Urinary incontinence (involuntary leakage of urine) is a common problem affecting approximately 1 in 3 people over the age of 60 years. It is seen more frequently in women, but can affect men as well among whom it is often caused by prostatic surgery. Incontinence is not life threatening, but can significantly impairquality of life by affecting their physical, psychological and social wellbeing.

Urinary incontinence is either caused by an overactive bladder, a weak pelvic floor/urinary sphincter or a combination of both. Patients with an overactive bladder are said to have urgency incontinence and report symptoms such as going to the toilet too often, having to rush to the toilet and getting up at night to urinate. Those with a weak pelvic floor/urinary sphincter are said to have stress urinary incontinence and report leakage on exertion such as coughing, sneezing, bending, lifting and exercising. Patients with both types of symptoms are said to have mixed urinary incontinence.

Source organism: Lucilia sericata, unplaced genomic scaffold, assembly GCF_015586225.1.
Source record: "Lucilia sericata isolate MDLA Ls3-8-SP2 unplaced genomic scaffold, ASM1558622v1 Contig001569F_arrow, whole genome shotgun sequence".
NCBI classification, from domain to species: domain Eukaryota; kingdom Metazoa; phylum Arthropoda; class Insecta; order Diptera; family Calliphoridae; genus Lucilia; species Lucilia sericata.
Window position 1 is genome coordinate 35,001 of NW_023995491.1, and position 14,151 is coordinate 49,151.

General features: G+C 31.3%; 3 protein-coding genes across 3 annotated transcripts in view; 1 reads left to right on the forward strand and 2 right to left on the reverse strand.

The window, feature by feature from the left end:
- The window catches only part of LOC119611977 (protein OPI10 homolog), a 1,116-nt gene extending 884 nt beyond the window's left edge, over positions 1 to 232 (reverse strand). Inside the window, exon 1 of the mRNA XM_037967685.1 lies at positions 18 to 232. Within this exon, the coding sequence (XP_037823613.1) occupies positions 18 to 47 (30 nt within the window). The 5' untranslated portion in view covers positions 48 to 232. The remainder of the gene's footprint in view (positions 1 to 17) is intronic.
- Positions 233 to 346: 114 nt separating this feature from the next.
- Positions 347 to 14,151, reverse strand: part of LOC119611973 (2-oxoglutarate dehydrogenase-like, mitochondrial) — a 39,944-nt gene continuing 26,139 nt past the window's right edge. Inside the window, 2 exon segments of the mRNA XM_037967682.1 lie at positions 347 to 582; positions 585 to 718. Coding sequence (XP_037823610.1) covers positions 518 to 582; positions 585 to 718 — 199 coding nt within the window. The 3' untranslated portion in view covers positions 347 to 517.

The diagnosis is established by a careful history, bladder diary (documenting fluid intake and urine output), physical examination and specialised investigations such as flow rates, post-void bladder scan and urodynamics.

For patients with urgency incontinence, the initial management includes the following:

If these measures fail, more invasive options are available and include the following:

Urinary diversion – This is used as a last resort for patients who either are not willing to use a cathet